Rules for Naming Professional Sports Teams

Sometimes any brand name will do. There are successful brands with names that are random (Apple), obscure (Starbucks), pronounced in unexpected ways (Fage) and silly sounding (Etsy). They may all have interesting origins and deep meaning for their founders, but their product offerings could not be grasped simply from the names alone.

Then there are sports teams. There are classic names (New York Yankees), names from fierce animals (Lions and Tigers and Bears, oh my!), names from not-so-fierce animals (Chicago Cubs, Miami Dolphins) and strangely, teams named after socks (Cincinnati Reds (from Red Stockings), Boston Red Sox, Chicago White Sox)

I’ve written that names can be like vice presidential candidates. They can be just fine as long as they do no harm. This past week, as the Los Angeles Dodgers were taking on the Los Angeles Angels in the Freeway Series, sports writer Arash Markazi made the case in a Los Angeles Times column that the “Los Angeles” part of the Los Angeles Angels was in fact doing the brand – and the people of Los Angeles – some harm indeed.

This was of particular interest to me, as I once wrote about how the “Angels” part of the name hurt the brand.

Markazi tags “Los Angeles Angels” as “disingenuous” and “laughable.” He makes the case that Anaheim, where the team plays, “sits behind Bakersfield as the 10th largest city in California. It’s not a suburb of L.A.” He argues that the brand is inauthentic and scattered, trying to have its cake and eat it too.

Renaming the team from the Anaheim Angels to the Los Angeles Angels was all about marketing – specifically to gain a larger share of national television broadcasts. But Markazi observes that if you “walk around Angel Stadium ad peruse the team store…you’ll be hard-pressed to find “L.A.” or “Los Angeles” anywhere. Not a sign, poster, hat, shirt, jersey. Nothing.”

He’s right, the name is a disaster, and this is branding at its worse. It’s true the New York Giants and New York Jets play in New Jersey, but  just across the river in what is clearly a part of the New York Metropolitan region. It may be only 30 miles from downtown L.A. to Anaheim, but if you live here, you understand that it’s a very, very long 30 miles. More than the traffic, the cultures of Los Angeles and Orange County couldn’t be more different.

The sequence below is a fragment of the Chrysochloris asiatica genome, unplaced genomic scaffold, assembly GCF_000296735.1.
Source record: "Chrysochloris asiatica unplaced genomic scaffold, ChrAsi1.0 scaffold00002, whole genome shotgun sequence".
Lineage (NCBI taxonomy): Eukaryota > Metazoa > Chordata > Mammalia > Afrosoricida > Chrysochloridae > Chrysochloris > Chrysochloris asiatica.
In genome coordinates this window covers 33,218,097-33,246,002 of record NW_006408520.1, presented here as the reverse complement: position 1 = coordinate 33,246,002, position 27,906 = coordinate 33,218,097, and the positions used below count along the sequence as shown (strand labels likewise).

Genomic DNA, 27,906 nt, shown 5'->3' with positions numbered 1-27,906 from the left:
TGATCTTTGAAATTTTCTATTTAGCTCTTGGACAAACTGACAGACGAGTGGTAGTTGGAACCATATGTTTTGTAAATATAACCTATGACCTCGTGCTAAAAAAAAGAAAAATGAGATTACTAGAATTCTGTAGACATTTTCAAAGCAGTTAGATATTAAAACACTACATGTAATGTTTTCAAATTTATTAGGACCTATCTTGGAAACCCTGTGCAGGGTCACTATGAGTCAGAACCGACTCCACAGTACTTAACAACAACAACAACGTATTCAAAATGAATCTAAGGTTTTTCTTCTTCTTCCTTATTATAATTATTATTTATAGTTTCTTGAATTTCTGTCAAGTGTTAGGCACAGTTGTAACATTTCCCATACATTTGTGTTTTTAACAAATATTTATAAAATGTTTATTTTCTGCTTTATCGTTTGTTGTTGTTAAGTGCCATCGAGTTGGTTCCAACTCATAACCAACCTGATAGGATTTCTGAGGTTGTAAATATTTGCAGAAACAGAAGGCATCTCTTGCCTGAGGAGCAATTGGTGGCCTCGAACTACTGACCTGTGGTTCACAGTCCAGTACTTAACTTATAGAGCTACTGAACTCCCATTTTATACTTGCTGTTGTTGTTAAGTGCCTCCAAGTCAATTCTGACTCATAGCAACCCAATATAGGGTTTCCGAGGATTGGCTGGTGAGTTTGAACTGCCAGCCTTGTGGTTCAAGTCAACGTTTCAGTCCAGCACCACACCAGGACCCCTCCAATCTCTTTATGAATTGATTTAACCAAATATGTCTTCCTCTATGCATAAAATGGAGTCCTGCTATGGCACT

Fans in both places are not well served. Where’s the O.C. pride? There was a hugely successful TV series called “The OC” and they even had their own “Housewives.” From the L.A. perspective, you will find some Angels fans scattered about, but not many. To me, and I would think many others in the L.A. area, the Angels are no more an L.A. team than the Pirates or Astros.

As for the Angels part, the team did originate in Los Angeles in 1961. Was it ever a good name? The Los Angeles Angels, in addition to sounding like a team of unthreatening pushovers, too nice to let the other team lose, is redundant and absurd. The naming convention for professional sports teams is always a location combined with a nickname. There are no teams called the San Francisco Franciscans, the Chicago Chicagos, The St. Louis Louies or the New York Yorks.

Still, “Los Angeles Angels” rolled off the tongue and directly related to the city where the team played. But when the Angels moved to Anaheim in 1966, the name no longer applied. The team has had several name changes over the course of its history. Starting with the Los Angeles Angels, they became the California Angels, the Los Angeles Angels of Anaheim (no joke) and now once again, the Los Angeles Angels. There is clearly the need for some soul searching and strategic thinking here.

Names of sports teams are often problematic when they move. A team that got it right was the Minnesota Twins. Before major league expansion in the early 1960’s, the team had existed as the Washington Senators. Understanding that “Senators” would make no sense in the Twin Cities, they chose a name that resonated with the local community.

Yet so many teams get it wrong. The alliteration of L.A. Lakers is nice, but where are the lakes? They’re back in Minneapolis, where the team came from. How about the Utah Jazz (from New Orleans) or the Calgary Flames (from Atlanta)? They make no sense whatsoever.

There should be a rule. Team nicknames may not be imported. The excitement of professional sports teams moving to markets where none previously existed can be all that’s needed to build a healthy fan base and thriving business. There is no better example than the Los Angeles Dodgers, lovingly embraced by Angelenos from the time they arrived from Brooklyn to the present day. Despite the fact there are no trolleys to dodge out here.

Still, as in any other category, professional sports brands are fueled by emotion. Does anything bring diverse people together to celebrate community and pride of place as well as a local team?

Is there a jazz scene in Salt Lake City? Has anyone like Louis Armstrong or the Marsalis brothers come out of Utah? It’s a beautiful place, but you don’t think of jazz when you think of Utah. A better name for a basketball team from the Beehive State might be the Salt Lake City (or Utah) Stingers. A great name, if I say so myself. Competitive-sounding and locally relevant.

And how exciting would the “Battle of the Bees” be when the Charlotte Hornets are in town? Feel our sting!

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